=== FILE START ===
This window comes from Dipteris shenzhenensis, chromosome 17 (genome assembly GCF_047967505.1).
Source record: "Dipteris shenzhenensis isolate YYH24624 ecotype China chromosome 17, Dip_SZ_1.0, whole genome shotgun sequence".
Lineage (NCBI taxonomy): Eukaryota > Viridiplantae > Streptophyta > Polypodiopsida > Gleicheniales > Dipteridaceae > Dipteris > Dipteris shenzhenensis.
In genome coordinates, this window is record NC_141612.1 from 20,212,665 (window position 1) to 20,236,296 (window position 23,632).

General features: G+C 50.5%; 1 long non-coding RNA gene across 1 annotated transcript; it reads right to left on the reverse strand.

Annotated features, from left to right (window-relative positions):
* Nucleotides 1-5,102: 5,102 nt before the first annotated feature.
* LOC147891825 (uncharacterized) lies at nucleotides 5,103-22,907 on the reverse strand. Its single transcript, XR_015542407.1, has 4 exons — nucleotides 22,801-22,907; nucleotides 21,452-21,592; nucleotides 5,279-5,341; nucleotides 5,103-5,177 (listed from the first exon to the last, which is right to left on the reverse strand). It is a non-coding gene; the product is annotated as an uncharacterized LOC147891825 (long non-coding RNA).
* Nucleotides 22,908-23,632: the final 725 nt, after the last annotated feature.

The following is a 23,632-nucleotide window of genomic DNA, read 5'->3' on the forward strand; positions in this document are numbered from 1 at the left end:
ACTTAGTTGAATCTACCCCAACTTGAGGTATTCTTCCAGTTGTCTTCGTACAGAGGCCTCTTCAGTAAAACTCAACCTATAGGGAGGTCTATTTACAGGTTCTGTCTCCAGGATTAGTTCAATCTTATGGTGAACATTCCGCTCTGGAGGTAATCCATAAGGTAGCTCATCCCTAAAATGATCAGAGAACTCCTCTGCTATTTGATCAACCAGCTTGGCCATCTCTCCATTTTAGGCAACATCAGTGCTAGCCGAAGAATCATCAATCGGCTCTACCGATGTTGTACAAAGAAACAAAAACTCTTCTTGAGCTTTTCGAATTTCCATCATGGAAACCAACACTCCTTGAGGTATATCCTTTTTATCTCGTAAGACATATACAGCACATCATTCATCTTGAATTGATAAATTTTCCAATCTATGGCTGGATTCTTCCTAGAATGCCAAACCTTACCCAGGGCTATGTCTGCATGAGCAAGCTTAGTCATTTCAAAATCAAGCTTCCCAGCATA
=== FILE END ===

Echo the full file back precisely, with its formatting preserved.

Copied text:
This window comes from Dipteris shenzhenensis, chromosome 17 (genome assembly GCF_047967505.1).
Source record: "Dipteris shenzhenensis isolate YYH24624 ecotype China chromosome 17, Dip_SZ_1.0, whole genome shotgun sequence".
Lineage (NCBI taxonomy): Eukaryota > Viridiplantae > Streptophyta > Polypodiopsida > Gleicheniales > Dipteridaceae > Dipteris > Dipteris shenzhenensis.
In genome coordinates, this window is record NC_141612.1 from 20,212,665 (window position 1) to 20,236,296 (window position 23,632).

General features: G+C 50.5%; 1 long non-coding RNA gene across 1 annotated transcript; it reads right to left on the reverse strand.

Annotated features, from left to right (window-relative positions):
* Nucleotides 1-5,102: 5,102 nt before the first annotated feature.
* LOC147891825 (uncharacterized) lies at nucleotides 5,103-22,907 on the reverse strand. Its single transcript, XR_015542407.1, has 4 exons — nucleotides 22,801-22,907; nucleotides 21,452-21,592; nucleotides 5,279-5,341; nucleotides 5,103-5,177 (listed from the first exon to the last, which is right to left on the reverse strand). It is a non-coding gene; the product is annotated as an uncharacterized LOC147891825 (long non-coding RNA).
* Nucleotides 22,908-23,632: the final 725 nt, after the last annotated feature.

The following is a 23,632-nucleotide window of genomic DNA, read 5'->3' on the forward strand; positions in this document are numbered from 1 at the left end:
ACTTAGTTGAATCTACCCCAACTTGAGGTATTCTTCCAGTTGTCTTCGTACAGAGGCCTCTTCAGTAAAACTCAACCTATAGGGAGGTCTATTTACAGGTTCTGTCTCCAGGATTAGTTCAATCTTATGGTGAACATTCCGCTCTGGAGGTAATCCATAAGGTAGCTCATCCCTAAAATGATCAGAGAACTCCTCTGCTATTTGATCAACCAGCTTGGCCATCTCTCCATTTTAGGCAACATCAGTGCTAGCCGAAGAATCATCAATCGGCTCTACCGATGTTGTACAAAGAAACAAAAACTCTTCTTGAGCTTTTCGAATTTCCATCATGGAAACCAACACTCCTTGAGGTATATCCTTTTTATCTCGTAAGACATATACAGCACATCATTCATCTTGAATTGATAAATTTTCCAATCTATGGCTGGATTCTTCCTAGAATGCCAAACCTTACCCAGGGCTATGTCTGCATGAGCAAGCTTAGTCATTTCAAAATCAAGCTTCCCAGCATA